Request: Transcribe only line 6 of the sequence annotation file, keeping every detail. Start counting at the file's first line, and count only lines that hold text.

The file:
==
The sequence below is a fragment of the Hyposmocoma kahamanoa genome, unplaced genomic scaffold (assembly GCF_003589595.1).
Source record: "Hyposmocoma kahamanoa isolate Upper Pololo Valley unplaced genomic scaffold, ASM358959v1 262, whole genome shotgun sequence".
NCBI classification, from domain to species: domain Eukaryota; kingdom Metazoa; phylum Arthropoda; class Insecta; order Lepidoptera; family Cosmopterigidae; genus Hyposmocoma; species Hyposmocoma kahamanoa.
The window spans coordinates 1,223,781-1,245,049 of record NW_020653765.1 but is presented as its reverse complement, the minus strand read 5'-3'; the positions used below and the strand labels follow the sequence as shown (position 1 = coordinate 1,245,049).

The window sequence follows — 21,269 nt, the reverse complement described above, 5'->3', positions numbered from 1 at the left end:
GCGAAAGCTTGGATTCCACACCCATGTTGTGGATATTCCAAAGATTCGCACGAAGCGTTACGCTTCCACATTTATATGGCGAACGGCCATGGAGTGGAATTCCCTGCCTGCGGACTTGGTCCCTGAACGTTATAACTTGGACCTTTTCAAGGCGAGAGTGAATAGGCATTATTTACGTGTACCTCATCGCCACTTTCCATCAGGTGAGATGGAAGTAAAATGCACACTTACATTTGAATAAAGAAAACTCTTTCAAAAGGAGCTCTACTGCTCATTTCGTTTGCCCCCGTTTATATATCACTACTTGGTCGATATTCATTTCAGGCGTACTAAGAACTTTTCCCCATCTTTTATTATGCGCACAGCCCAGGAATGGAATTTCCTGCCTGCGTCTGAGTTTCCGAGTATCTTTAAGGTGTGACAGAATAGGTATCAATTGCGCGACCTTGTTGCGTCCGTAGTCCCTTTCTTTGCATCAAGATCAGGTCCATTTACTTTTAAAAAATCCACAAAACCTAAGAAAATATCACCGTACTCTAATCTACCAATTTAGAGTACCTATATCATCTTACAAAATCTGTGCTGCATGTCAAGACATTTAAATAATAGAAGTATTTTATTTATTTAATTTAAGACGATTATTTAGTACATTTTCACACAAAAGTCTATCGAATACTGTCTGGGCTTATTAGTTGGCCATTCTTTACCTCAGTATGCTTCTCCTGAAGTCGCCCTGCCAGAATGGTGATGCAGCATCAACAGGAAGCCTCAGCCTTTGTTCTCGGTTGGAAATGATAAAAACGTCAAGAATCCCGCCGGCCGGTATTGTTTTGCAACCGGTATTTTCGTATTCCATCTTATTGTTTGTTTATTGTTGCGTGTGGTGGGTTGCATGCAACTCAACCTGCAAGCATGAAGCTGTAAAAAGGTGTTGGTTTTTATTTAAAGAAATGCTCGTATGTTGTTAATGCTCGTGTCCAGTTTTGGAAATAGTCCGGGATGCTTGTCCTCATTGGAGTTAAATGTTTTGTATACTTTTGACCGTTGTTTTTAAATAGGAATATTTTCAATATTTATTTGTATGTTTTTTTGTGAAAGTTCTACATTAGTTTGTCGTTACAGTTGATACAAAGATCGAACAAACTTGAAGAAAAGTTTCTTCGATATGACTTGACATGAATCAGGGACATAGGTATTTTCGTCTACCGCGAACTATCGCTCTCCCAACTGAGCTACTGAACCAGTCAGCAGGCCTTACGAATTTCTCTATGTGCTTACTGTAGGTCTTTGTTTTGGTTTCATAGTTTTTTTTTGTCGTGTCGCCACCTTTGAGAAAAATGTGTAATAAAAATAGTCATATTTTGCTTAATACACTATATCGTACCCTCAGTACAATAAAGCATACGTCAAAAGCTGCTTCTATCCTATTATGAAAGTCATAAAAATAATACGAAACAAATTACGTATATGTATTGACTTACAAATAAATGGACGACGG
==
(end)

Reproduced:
GCGAAAGCTTGGATTCCACACCCATGTTGTGGATATTCCAAAGATTCGCACGAAGCGTTACGCTTCCACATTTATATGGCGAACGGCCATGGAGTGGAATTCCCTGCCTGCGGACTTGGTCCCTGAACGTTATAACTTGGACCTTTTCAAGGCGAGAGTGAATAGGCATTATTTACGTGTACCTCATCGCCACTTTCCATCAGGTGAGATGGAAGTAAAATGCACACTTACATTTGAATAAAGAAAACTCTTTCAAAAGGAGCTCTACTGCTCATTTCGTTTGCCCCCGTTTATATATCACTACTTGGTCGATATTCATTTCAGGCGTACTAAGAACTTTTCCCCATCTTTTATTATGCGCACAGCCCAGGAATGGAATTTCCTGCCTGCGTCTGAGTTTCCGAGTATCTTTAAGGTGTGACAGAATAGGTATCAATTGCGCGACCTTGTTGCGTCCGTAGTCCCTTTCTTTGCATCAAGATCAGGTCCATTTACTTTTAAAAAATCCACAAAACCTAAGAAAATATCACCGTACTCTAATCTACCAATTTAGAGTACCTATATCATCTTACAAAATCTGTGCTGCATGTCAAGACATTTAAATAATAGAAGTATTTTATTTATTTAATTTAAGACGATTATTTAGTACATTTTCACACAAAAGTCTATCGAATACTGTCTGGGCTTATTAGTTGGCCATTCTTTACCTCAGTATGCTTCTCCTGAAGTCGCCCTGCCAGAATGGTGATGCAGCATCAACAGGAAGCCTCAGCCTTTGTTCTCGGTTGGAAATGATAAAAACGTCAAGAATCCCGCCGGCCGGTATTGTTTTGCAACCGGTATTTTCGTATTCCATCTTATTGTTTGTTTATTGTTGCGTGTGGTGGGTTGCATGCAACTCAACCTGCAAGCATGAAGCTGTAAAAAGGTGTTGGTTTTTATTTAAAGAAATGCTCGTATGTTGTTAATGCTCGTGTCCAGTTTTGGAAATAGTCCGGGATGCTTGTCCTCATTGGAGTTAAATGTTTTGTATACTTTTGACCGTTGTTTTTAAATAGGAATATTTTCAATATTTATTTGTATGTTTTTTTGTGAAAGTTCTACATTAGTTTGTCGTTACAGTTGATACAAAGATCGAACAAACTTGAAGAAAAGTTTCTTCGATATGACTTGACATGAATCAGGGACATAGGTATTTTCGTCTACCGCGAACTATCGCTCTCCCAACTGAGCTACTGAACCAGTCAGCAGGCCTTACGAATTTCTCTATGTGCTTACTGTAGGTCTTTGTTTTGGTTTCATAGTTTTTTTTTGTCGTGTCGCCACCTTTGAGAAAAATGTGTAATAAAAATAGTCATATTTTGCTTAATACACTATATCGTACCCTCAGTACAATAAAGCATACGTCAAAAGCTGCTTCTATCCTATTATGAAAGTCATAAAAATAATACGAAACAAATTACGTATATGTATTGACTTACAAATAAATGGACGACGG